Being a new teacher can be a nerve-wracking experience, especially when you just started in a school surrounded by veteran teachers, and behaviorally challenged students. How do you captivate the students’ attention? How do you evaluate and assess their different learning styles and abilities? How do you ensure your lessons are compact and impactful for your students? These are all questions you need to unravel over time and we will assist you in providing 5 effective strategies in your classroom.
1. Use visual aids and make it colourful
Most common mistakes teachers make are expecting students to stay focused while reading texts without any graphics or visual aid to help with their imagination or creativity. Children are surprisingly more capable of developing their skills rapidly if you use the right techniques, so prepare some visual aids to foster their understanding of the subject matter.
For instance, if you are teaching Science, it would be helpful to play a short video related to the experiment, bring your students out on a field trip or even display photos of the experiment on an interactive whiteboard. Possibilities are endless!
Even our beloved Prophet ﷺ used this strategy to teach his fellow companions on Islam.
Jabir bin ‘Abdullah said that:
We were with the Prophet (ﷺ), and he drew a line (in the sand), then he drew two lines to its right and two to its left. Then he put his hand on the middle line and said : ‘This is the path of Allah. Then he recited the Verse: And verily, this (i.e. Allah’s Commandments) is My straight path, so follow it and follow not (other) paths, for they will separate you from His path…” [Sunan Ibn Majah]
2. Foster teamwork through cooperative learning
Individual assessments are great to evaluate students’ individual progress, but in the long run, you have to remember that children will grow up to work with others and live in a balanced system in the workforce to achieve great outcomes. Hence, you need to start planning your lessons and include cooperative learning strategies to teach them from young. Through this strategy, it will enhance students’ confidence to communicate with one another and encourage them to brainstorm their ideas.
Some of the activities involved in cooperative learning include debates, solving mathematical problems and puzzles, acting out in short drama sketches, conducting experiments and more.
3. Inquiry-based instruction
This might be a simple teaching strategy, but unfortunately teachers don’t use this enough to ask thought-provoking questions due to time constraints and strict rules of following what’s in the syllabus. However, you need to make time to provide inquiry-based instruction to encourage students to think critically.
By asking questions, students will investigate their own ideas to help improve their problem-solving skills and become better decision makers. Both of which are important life skills.
The Prophet ﷺ at times would readdress a question to a subject that is more significant and instructive. Once a Bedouin asked the Prophet (ﷺ): “When is the hour?” [The Day of Judgment]. The Prophet (ﷺ) said, “What have you prepared for that final hour?” The Bedouin said, “I haven’t prepared a lot of salah (good deeds) and I haven’t prepared a lot of zakah (charity) but I am preparing one thing which is my love for Allah Almighty and His Messenger.” The Prophet (ﷺ) replied: “You will be with who you love.”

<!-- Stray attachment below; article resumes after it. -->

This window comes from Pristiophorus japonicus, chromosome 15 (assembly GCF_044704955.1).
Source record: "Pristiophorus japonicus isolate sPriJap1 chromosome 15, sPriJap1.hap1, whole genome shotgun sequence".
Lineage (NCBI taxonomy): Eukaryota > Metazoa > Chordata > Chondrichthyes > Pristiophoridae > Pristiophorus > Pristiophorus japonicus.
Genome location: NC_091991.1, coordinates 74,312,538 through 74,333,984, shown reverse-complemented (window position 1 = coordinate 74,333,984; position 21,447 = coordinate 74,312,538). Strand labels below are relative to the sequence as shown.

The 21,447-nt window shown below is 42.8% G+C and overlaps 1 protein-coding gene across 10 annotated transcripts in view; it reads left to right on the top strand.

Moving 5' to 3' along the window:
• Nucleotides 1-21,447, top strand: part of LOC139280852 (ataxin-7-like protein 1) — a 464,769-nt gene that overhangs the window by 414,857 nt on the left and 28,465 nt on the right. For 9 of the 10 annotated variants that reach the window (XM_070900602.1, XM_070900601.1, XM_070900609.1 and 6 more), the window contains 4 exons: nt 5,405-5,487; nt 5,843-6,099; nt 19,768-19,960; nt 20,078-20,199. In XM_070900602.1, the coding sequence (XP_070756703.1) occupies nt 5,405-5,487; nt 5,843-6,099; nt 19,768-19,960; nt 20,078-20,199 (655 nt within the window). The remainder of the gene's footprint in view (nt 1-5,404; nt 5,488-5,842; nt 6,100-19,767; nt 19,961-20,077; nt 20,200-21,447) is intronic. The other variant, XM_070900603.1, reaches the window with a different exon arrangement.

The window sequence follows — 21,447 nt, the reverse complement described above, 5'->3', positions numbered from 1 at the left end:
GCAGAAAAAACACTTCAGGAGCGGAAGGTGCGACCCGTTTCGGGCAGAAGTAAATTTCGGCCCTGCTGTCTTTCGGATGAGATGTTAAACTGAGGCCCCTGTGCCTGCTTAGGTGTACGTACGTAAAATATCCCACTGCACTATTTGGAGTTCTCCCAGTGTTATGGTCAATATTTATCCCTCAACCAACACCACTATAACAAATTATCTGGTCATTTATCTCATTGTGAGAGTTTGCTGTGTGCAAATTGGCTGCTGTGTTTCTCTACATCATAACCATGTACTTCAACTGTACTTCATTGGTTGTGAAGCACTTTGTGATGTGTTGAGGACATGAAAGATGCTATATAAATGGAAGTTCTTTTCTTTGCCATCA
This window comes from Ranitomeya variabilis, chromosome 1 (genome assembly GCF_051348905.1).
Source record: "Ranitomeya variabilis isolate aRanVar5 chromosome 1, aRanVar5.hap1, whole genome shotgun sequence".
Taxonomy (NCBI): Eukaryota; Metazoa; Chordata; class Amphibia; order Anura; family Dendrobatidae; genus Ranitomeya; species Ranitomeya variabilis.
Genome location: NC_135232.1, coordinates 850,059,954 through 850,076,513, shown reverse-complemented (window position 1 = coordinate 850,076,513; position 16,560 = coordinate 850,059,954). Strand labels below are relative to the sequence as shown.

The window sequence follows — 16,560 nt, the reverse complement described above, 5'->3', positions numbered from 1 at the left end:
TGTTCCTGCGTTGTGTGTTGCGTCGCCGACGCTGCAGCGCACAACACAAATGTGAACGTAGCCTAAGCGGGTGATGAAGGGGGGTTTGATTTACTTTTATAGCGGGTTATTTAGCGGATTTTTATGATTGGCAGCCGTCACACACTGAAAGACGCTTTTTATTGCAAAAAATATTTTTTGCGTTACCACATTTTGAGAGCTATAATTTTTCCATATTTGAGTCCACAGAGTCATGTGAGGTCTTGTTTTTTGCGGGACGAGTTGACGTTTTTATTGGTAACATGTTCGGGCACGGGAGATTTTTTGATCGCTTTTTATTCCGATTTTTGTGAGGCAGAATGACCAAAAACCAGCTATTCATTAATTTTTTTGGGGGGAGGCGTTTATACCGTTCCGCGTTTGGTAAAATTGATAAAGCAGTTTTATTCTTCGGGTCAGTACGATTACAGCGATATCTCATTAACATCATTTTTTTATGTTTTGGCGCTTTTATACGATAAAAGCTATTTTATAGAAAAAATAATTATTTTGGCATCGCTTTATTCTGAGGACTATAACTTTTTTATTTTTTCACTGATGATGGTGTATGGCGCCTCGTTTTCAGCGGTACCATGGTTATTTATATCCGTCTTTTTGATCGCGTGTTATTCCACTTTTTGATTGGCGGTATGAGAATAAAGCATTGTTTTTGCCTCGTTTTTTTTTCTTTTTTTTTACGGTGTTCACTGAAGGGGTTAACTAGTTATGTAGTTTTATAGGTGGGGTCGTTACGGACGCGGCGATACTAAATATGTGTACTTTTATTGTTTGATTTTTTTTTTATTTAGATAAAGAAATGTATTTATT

Inquiry-based instruction can be applied to all STEAM subjects, with just a twist according to different topics. For instance, if you’re teaching Mathematics, you can ask ‘If my weight on Earth is 50kg, then what is my weight on Mars?’ You can also ask more subjective questions like ‘The capital punishment of theft should be death sentence. Do you agree?’ or ‘Do we really need 7 hours of school everyday? Why?’ The list goes on and on. Give them a question that could pique their curiosity and interest!
4. Adopt Differentiation
To give standardised questions to all students is fine, but make sure to adopt differentiation in your teaching by allocating tasks based on students’ abilities, to ensure no one gets left behind.
It is without question that different students have different capabilities and learning styles, so you have to come up with a lesson plan that fits all levels of your students. Activities include worksheets that vary in complexity to different groups of students, or setting up a range of work stations around the classroom which contain an assortment of tasks for students to choose from. When you diversify the levels of difficulty in your lesson plan, you can gauge which students perform better and which needs improvement.
5. Use technology wisely
Above all, in the 21st century, most teachers need to already be tech-savvy enough to use technology in their classrooms. Considering we are faced with gen Z, in which students have smartphones at a very young age and know technology better than the elders do, we need to find time to incorporate technology and engage in interactive activities.
There are many useful online applications out there you can utilise in your teaching such as Kahoot!, Quizziz, Socrative, PlayBrighter, ClassCraft, Goose Chase and more. Not only will it enhance their participation in the classroom, but it would foster a healthy competition between peers, so it can be quite chaotic! Make sure to manage the class well when you conduct online activities.
In retrospect, teaching as a new teacher is definitely a lot of hit or miss, so take your time, discover what floats your boat, and experiment to see what works for your students. Once you have the experience, you’ll be able to teach without challenges, InshaAllah. Do you have any other learning strategies you’ve tried and worked like a charm? Leave your thoughts and share it with us!
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